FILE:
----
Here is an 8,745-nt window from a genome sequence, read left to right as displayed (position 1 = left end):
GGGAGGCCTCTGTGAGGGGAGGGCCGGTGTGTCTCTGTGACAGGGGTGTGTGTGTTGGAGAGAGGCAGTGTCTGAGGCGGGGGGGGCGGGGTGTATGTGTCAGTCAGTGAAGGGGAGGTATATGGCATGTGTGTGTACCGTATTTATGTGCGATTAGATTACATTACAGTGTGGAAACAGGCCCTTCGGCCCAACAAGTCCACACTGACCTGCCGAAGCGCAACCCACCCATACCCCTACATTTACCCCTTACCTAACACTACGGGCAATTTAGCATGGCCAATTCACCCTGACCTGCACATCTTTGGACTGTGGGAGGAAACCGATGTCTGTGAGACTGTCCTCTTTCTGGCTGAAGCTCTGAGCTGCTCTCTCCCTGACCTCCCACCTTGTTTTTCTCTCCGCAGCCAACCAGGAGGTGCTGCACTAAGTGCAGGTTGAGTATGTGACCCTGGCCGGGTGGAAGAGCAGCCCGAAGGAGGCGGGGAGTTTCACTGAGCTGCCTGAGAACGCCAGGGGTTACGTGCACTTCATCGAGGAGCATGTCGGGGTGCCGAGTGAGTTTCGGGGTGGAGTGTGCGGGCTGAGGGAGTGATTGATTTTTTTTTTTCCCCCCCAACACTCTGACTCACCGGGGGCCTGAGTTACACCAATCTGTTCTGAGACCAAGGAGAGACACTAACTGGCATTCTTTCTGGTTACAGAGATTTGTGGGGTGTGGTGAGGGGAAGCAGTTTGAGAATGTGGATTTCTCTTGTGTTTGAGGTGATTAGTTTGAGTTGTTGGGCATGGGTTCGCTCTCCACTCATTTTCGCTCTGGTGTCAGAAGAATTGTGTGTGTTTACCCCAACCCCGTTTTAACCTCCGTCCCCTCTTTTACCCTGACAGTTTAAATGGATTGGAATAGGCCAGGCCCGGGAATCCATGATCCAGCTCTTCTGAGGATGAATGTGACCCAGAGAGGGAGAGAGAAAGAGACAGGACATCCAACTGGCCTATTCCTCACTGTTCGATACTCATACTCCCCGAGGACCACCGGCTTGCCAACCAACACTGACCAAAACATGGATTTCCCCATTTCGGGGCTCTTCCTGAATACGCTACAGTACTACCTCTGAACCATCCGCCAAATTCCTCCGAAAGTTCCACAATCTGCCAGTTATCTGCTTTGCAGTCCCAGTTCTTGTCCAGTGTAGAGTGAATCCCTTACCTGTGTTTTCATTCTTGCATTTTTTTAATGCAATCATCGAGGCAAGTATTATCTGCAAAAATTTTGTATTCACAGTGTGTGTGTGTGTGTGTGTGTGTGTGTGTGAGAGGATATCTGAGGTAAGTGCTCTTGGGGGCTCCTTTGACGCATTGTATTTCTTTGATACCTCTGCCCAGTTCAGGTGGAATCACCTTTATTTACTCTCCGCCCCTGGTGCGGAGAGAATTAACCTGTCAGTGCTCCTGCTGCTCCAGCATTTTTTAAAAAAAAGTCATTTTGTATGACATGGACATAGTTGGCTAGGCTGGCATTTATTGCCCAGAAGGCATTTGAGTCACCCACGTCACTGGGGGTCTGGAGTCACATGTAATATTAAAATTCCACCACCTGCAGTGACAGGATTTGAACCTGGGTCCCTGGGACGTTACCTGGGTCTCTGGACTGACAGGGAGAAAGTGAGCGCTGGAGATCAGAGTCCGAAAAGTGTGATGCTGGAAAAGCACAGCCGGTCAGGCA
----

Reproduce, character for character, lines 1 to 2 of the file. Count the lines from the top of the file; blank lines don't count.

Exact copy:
Here is an 8,745-nt window from a genome sequence, read left to right as displayed (position 1 = left end):
GGGAGGCCTCTGTGAGGGGAGGGCCGGTGTGTCTCTGTGACAGGGGTGTGTGTGTTGGAGAGAGGCAGTGTCTGAGGCGGGGGGGGCGGGGTGTATGTGTCAGTCAGTGAAGGGGAGGTATATGGCATGTGTGTGTACCGTATTTATGTGCGATTAGATTACATTACAGTGTGGAAACAGGCCCTTCGGCCCAACAAGTCCACACTGACCTGCCGAAGCGCAACCCACCCATACCCCTACATTTACCCCTTACCTAACACTACGGGCAATTTAGCATGGCCAATTCACCCTGACCTGCACATCTTTGGACTGTGGGAGGAAACCGATGTCTGTGAGACTGTCCTCTTTCTGGCTGAAGCTCTGAGCTGCTCTCTCCCTGACCTCCCACCTTGTTTTTCTCTCCGCAGCCAACCAGGAGGTGCTGCACTAAGTGCAGGTTGAGTATGTGACCCTGGCCGGGTGGAAGAGCAGCCCGAAGGAGGCGGGGAGTTTCACTGAGCTGCCTGAGAACGCCAGGGGTTACGTGCACTTCATCGAGGAGCATGTCGGGGTGCCGAGTGAGTTTCGGGGTGGAGTGTGCGGGCTGAGGGAGTGATTGATTTTTTTTTTTCCCCCCCAACACTCTGACTCACCGGGGGCCTGAGTTACACCAATCTGTTCTGAGACCAAGGAGAGACACTAACTGGCATTCTTTCTGGTTACAGAGATTTGTGGGGTGTGGTGAGGGGAAGCAGTTTGAGAATGTGGATTTCTCTTGTGTTTGAGGTGATTAGTTTGAGTTGTTGGGCATGGGTTCGCTCTCCACTCATTTTCGCTCTGGTGTCAGAAGAATTGTGTGTGTTTACCCCAACCCCGTTTTAACCTCCGTCCCCTCTTTTACCCTGACAGTTTAAATGGATTGGAATAGGCCAGGCCCGGGAATCCATGATCCAGCTCTTCTGAGGATGAATGTGACCCAGAGAGGGAGAGAGAAAGAGACAGGACATCCAACTGGCCTATTCCTCACTGTTCGATACTCATACTCCCCGAGGACCACCGGCTTGCCAACCAACACTGACCAAAACATGGATTTCCCCATTTCGGGGCTCTTCCTGAATACGCTACAGTACTACCTCTGAACCATCCGCCAAATTCCTCCGAAAGTTCCACAATCTGCCAGTTATCTGCTTTGCAGTCCCAGTTCTTGTCCAGTGTAGAGTGAATCCCTTACCTGTGTTTTCATTCTTGCATTTTTTTAATGCAATCATCGAGGCAAGTATTATCTGCAAAAATTTTGTATTCACAGTGTGTGTGTGTGTGTGTGTGTGTGTGTGTGAGAGGATATCTGAGGTAAGTGCTCTTGGGGGCTCCTTTGACGCATTGTATTTCTTTGATACCTCTGCCCAGTTCAGGTGGAATCACCTTTATTTACTCTCCGCCCCTGGTGCGGAGAGAATTAACCTGTCAGTGCTCCTGCTGCTCCAGCATTTTTTAAAAAAAAGTCATTTTGTATGACATGGACATAGTTGGCTAGGCTGGCATTTATTGCCCAGAAGGCATTTGAGTCACCCACGTCACTGGGGGTCTGGAGTCACATGTAATATTAAAATTCCACCACCTGCAGTGACAGGATTTGAACCTGGGTCCCTGGGACGTTACCTGGGTCTCTGGACTGACAGGGAGAAAGTGAGCGCTGGAGATCAGAGTCCGAAAAGTGTGATGCTGGAAAAGCACAGCCGGTCAGGCA